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Umsebenzi Online

Volume 5, No. 55, 03 May 2006

In this Issue:

Red Alert

May Day and national reconciliation in a democratic South Africa

By: Blade Nzimande, General Secretary


The SACP has during the month of April successfully commemorated the 13th anniversary of the assassination of our former General Secretary, Cde Chris Hani. Most heartening was the very high levels of commitment by many of our cadres to strengthen the Party, and build upon the values that Chris Hani represented, including dedicated service to our people without expecting any favours or personal gain. There is also a keen sense of awareness amongst many of our cadres of the historical role of our Party, not just in the past but in the present into the future, especially given the rampant and predatory nature of South African capitalism.

The Chris Hani commemoration was crowned by our effective participation in the Cosatu-led 2006 May Day celebrations that were held throughout the country. Reports from SACP provincial structures indicate that these celebrations were highly successful and our Party cadres and leadership actively participated in most of these events. Feedback also indicates that the SACP May Day message was well received by the workers. In particular, our position that public service (whether through government or Alliance leadership) should be separated from private business interests, our stance on Swaziland and our commitments to the fight against the HIV/AIDS pandemic.

We also used the May Day celebrations to reassert our full solidarity with the legitimate demands and strike by security workers. We do of course join COSATU in condemning acts of violence by some of the striking workers as this can only serve to divert from their very legitimate demands. However, at the same time, police behaviour in the course of this strike needs to be subjected to serious scrutiny.

We should however accept the reality that security guards, and indeed workers in many other sectors, are extremely angry about the conditions under which they work. This is by no means meant to condone the acts of violence. But simple condemnation without understanding the basis of this anger would not deal with the underlying problems.

This anger principally derives from the nature of the security industry in our country. It is an industry that has absorbed many of the former apartheid securocrats, who are trying to undermine the new labour market and labour relations dispensation. These employers are also using divide and rule tactics to divide and weaken the workers and the trade union movement. Security workers are amongst the worst paid and mostly work under inhumane conditions that require radical transformation. For these workers their working conditions have hardly changed since 1994.

The SACP?s view is that workers in the security industry cannot afford to lose this battle, as this has the potential to take us back into the apartheid type labour dispensation. The SACP solidarity with these workers is therefore unwavering. It is for this and many other reasons that the SACP will also fully throw its weight behind COSATU?s jobs and poverty campaign.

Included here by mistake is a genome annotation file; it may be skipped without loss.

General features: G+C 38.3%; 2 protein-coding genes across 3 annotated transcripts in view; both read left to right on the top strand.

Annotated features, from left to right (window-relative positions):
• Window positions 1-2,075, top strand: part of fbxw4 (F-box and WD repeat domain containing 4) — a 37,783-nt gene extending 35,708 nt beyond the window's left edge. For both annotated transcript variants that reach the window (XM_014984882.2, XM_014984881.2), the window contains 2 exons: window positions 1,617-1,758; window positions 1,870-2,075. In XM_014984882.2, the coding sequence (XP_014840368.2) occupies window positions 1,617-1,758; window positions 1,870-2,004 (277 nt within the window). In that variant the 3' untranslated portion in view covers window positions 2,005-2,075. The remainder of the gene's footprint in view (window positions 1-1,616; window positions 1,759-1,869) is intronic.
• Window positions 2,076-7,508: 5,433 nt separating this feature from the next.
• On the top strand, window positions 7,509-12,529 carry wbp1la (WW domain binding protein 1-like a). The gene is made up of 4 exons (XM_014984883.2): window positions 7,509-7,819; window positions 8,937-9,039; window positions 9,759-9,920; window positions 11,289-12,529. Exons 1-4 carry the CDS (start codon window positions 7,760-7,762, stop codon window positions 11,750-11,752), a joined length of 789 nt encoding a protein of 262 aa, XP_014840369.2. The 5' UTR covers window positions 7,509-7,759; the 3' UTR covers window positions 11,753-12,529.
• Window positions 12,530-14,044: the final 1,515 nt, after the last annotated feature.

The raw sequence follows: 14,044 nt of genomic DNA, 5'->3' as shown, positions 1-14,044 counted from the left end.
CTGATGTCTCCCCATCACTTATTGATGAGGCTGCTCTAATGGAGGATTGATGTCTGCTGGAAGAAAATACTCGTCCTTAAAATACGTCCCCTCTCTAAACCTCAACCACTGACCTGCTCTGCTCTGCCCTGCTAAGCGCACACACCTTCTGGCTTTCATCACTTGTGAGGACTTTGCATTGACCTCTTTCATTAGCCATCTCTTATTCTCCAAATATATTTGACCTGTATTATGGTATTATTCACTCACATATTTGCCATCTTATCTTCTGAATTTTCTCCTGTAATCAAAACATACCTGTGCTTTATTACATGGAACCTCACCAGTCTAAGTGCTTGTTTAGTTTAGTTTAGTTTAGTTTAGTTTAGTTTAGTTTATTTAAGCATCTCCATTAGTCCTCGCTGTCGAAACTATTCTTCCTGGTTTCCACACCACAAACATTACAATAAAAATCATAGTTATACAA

General Pierre Steyn?s report

On the eve of the May Day celebrations a long suppressed document on the atrocities perpetrated by the apartheid repressive security organs came to light for the first time through the media. This was a report compiled by the then apartheid regime?s South African Defence Force chief of staff, General Pierre Steyn, after being asked by the then President F W De Klerk to investigate ?covert? activities by the apartheid security forces in 1992.

The substance of what is in that report, as covered by the Sunday Independent newspaper, is not something new to us and in fact vindicates some of the SACP?s own analysis of the counter-revolutionary violence of the apartheid regime in the 1980s, especially during the negotiations period in the early 1990s.

The SACP, and indeed the movement as a whole, had characterised the violence unleashed in KwaZulu-Natal from the early 1980s as the apartheid regime?s war against the oppressed people in general and the ANC and the democratic movement in particular. In fact the SACP had always been uncomfortable with the characterisation of that violence as being perpetrated by a ?third force?. We had always believed that that was not a ?third force? but a ?first force?, direct counter-revolutionary violence by the apartheid regime itself to try and weaken the liberation movement prior to and during the negotiations process.

Incidentally, it was because of this approach by the SACP, that during the early 1990s, the SACP released Cde Chris Hani to focus building of self-defence capacity by communities against this apartheid counter-revolutionary violence, whilst at the same time overseeing participation of the SACP in the negotiations. It is therefore no coincidence that Cde Hani, for this and other reasons, was assassinated through what we believe was part of this broader counter-revolutionary strategy of the apartheid regime. Hence our call for the re-investigation of the circumstances through which Cde Chris was killed.